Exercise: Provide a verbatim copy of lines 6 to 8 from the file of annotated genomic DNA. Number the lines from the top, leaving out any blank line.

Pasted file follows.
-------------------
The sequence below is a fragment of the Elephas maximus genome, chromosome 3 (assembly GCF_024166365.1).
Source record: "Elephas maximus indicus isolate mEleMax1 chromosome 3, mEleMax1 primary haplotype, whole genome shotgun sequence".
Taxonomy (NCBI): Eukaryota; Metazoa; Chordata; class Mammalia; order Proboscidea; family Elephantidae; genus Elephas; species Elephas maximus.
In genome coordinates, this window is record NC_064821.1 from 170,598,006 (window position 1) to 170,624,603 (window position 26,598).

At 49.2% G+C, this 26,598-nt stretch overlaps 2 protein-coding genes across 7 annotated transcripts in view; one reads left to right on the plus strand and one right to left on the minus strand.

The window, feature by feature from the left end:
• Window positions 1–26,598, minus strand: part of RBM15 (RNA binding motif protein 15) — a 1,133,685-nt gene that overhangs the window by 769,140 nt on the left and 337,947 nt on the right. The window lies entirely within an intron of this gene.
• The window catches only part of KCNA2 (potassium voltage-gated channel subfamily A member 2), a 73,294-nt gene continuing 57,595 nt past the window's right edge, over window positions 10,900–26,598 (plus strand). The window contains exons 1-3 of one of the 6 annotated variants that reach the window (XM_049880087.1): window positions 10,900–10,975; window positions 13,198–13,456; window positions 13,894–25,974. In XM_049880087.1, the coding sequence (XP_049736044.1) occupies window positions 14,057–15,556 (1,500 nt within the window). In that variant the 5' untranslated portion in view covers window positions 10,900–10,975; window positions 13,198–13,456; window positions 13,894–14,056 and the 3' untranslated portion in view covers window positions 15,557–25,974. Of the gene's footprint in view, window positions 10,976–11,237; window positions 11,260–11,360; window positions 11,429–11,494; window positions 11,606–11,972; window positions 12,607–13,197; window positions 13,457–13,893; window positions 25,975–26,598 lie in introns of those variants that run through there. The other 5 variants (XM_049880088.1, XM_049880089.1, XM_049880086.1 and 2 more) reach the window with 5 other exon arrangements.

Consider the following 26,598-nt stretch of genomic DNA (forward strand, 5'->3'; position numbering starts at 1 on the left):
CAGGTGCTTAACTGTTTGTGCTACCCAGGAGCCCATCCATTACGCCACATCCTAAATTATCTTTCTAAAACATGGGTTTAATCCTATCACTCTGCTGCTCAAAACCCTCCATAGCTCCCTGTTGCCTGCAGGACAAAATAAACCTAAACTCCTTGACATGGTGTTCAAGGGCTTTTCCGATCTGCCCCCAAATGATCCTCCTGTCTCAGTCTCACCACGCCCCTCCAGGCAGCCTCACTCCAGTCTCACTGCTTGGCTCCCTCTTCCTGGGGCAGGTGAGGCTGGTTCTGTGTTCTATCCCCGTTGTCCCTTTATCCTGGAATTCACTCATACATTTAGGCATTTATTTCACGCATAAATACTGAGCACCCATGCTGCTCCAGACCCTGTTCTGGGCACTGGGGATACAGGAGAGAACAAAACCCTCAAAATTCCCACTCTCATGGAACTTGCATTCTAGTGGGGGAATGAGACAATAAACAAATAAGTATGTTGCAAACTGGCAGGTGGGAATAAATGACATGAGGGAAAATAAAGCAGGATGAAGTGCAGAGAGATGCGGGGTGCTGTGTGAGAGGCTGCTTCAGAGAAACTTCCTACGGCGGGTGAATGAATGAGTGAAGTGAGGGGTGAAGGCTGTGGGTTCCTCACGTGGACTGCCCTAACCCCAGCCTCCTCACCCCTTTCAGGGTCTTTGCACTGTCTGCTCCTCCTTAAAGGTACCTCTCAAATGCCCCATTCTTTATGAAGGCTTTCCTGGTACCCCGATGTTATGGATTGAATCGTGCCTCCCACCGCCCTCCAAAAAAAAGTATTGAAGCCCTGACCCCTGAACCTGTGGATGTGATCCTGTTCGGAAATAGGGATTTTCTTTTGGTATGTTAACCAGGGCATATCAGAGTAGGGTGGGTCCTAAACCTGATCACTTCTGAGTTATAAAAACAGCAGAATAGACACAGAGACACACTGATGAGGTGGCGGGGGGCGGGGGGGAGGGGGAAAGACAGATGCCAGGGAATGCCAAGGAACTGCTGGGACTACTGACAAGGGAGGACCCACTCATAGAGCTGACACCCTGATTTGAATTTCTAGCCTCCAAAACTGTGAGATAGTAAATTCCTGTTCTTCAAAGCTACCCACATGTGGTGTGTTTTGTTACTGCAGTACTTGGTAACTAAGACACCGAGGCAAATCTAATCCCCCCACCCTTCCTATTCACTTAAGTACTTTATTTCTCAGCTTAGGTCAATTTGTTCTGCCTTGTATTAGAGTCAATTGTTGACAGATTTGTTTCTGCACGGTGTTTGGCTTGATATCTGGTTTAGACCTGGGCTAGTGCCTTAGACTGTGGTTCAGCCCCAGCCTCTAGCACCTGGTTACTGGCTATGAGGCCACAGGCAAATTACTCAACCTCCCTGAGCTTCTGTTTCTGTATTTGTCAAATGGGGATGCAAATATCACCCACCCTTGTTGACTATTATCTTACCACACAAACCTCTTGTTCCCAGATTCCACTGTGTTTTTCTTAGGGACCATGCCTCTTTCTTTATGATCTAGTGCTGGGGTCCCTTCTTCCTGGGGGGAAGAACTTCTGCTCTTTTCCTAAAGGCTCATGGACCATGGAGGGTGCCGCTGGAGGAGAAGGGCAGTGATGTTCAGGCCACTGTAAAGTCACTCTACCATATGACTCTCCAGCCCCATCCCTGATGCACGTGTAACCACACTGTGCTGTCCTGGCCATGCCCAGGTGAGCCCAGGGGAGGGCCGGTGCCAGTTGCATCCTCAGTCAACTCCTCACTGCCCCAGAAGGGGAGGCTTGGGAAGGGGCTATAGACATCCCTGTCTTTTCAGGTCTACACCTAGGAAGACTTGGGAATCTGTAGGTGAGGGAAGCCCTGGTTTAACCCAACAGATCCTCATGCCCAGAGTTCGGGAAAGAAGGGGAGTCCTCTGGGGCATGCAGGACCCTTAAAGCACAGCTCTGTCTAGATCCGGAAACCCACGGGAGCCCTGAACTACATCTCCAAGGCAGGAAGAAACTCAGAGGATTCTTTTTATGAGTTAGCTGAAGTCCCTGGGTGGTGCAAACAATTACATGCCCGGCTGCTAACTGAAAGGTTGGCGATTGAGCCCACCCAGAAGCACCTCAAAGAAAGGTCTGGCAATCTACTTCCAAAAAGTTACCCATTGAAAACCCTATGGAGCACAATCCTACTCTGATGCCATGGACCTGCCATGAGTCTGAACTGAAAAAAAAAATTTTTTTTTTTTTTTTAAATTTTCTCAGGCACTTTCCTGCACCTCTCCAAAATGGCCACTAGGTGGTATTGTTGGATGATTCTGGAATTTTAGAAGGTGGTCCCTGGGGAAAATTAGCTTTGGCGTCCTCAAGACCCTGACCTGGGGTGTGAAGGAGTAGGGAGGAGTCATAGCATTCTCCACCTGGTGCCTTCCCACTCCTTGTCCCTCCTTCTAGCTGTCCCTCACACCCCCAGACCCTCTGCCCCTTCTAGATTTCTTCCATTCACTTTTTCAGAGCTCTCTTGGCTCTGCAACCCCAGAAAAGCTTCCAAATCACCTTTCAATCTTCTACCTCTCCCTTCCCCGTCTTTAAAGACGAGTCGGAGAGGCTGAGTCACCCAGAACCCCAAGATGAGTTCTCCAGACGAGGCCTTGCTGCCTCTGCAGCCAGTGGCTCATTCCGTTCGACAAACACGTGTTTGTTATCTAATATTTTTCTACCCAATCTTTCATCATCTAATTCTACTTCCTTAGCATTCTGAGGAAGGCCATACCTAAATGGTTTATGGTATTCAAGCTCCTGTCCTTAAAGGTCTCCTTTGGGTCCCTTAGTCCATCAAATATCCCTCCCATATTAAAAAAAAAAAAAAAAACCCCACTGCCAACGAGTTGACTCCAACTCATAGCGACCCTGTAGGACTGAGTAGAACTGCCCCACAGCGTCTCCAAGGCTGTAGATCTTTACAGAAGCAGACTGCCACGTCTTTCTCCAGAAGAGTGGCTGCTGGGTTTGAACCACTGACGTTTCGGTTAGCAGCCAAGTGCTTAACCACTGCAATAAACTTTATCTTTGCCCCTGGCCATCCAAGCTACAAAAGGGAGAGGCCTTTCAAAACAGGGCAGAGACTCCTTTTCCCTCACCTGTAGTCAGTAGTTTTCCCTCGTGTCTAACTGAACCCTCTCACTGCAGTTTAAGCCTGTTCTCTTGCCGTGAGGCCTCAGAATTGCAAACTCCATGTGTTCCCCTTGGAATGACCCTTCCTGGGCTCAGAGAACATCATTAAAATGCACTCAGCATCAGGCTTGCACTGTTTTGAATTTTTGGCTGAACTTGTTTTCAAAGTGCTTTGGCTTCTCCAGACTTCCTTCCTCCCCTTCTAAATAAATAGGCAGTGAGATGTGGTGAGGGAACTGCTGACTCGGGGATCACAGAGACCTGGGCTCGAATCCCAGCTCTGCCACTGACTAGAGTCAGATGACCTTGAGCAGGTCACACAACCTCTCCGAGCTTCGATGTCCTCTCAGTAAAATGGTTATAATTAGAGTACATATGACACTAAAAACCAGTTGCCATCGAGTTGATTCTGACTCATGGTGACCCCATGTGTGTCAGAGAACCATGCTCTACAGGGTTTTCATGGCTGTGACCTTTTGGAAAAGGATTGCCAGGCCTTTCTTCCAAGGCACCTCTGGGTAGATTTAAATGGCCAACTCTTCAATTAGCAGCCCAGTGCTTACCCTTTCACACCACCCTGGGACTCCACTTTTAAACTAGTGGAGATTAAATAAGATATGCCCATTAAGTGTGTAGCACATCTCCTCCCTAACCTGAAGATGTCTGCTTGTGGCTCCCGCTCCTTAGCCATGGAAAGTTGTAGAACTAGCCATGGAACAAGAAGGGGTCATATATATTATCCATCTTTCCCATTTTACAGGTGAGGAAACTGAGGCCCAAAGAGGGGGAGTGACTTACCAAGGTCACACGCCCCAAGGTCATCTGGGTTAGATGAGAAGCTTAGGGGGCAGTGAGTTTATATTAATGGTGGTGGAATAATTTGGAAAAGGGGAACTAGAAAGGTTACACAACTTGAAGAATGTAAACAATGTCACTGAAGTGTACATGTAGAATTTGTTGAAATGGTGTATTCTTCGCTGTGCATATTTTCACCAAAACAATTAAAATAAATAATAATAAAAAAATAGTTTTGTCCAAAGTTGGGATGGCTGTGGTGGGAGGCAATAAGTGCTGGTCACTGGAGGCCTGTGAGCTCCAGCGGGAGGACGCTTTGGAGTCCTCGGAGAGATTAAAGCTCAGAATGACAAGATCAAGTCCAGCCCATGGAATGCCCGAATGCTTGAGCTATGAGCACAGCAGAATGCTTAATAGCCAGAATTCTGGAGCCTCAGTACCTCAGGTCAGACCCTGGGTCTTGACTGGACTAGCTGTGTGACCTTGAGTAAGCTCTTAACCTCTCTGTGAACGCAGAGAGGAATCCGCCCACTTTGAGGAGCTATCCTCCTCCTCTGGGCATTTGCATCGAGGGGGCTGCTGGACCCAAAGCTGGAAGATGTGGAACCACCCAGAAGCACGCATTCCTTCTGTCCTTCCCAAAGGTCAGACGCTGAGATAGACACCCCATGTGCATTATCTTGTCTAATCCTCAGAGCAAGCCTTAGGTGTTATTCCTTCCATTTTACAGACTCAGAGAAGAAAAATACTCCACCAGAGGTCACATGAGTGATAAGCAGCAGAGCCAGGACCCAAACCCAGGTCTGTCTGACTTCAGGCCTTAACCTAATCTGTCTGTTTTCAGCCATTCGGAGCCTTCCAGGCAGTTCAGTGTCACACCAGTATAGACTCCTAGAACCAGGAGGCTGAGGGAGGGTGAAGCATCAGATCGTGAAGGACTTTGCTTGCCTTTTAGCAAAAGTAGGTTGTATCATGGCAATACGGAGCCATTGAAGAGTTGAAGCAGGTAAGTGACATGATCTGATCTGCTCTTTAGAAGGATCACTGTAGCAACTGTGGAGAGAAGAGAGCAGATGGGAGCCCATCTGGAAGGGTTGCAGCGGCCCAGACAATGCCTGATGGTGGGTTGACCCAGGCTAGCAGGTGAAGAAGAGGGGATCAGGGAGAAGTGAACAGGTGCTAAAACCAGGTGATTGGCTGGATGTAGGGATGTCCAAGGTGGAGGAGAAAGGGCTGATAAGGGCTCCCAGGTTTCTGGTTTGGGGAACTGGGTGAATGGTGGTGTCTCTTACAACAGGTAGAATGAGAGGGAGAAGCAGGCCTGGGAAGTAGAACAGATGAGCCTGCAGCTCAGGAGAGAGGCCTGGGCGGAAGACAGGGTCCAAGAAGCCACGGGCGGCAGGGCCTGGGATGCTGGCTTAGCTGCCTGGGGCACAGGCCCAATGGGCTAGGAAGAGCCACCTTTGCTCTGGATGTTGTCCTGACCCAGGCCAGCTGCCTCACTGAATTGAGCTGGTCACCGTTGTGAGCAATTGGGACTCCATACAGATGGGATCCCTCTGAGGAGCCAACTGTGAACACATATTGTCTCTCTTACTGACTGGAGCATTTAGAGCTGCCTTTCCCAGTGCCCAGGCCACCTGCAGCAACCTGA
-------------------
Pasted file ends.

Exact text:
The window, feature by feature from the left end:
• Window positions 1–26,598, minus strand: part of RBM15 (RNA binding motif protein 15) — a 1,133,685-nt gene that overhangs the window by 769,140 nt on the left and 337,947 nt on the right. The window lies entirely within an intron of this gene.
• The window catches only part of KCNA2 (potassium voltage-gated channel subfamily A member 2), a 73,294-nt gene continuing 57,595 nt past the window's right edge, over window positions 10,900–26,598 (plus strand). The window contains exons 1-3 of one of the 6 annotated variants that reach the window (XM_049880087.1): window positions 10,900–10,975; window positions 13,198–13,456; window positions 13,894–25,974. In XM_049880087.1, the coding sequence (XP_049736044.1) occupies window positions 14,057–15,556 (1,500 nt within the window). In that variant the 5' untranslated portion in view covers window positions 10,900–10,975; window positions 13,198–13,456; window positions 13,894–14,056 and the 3' untranslated portion in view covers window positions 15,557–25,974. Of the gene's footprint in view, window positions 10,976–11,237; window positions 11,260–11,360; window positions 11,429–11,494; window positions 11,606–11,972; window positions 12,607–13,197; window positions 13,457–13,893; window positions 25,975–26,598 lie in introns of those variants that run through there. The other 5 variants (XM_049880088.1, XM_049880089.1, XM_049880086.1 and 2 more) reach the window with 5 other exon arrangements.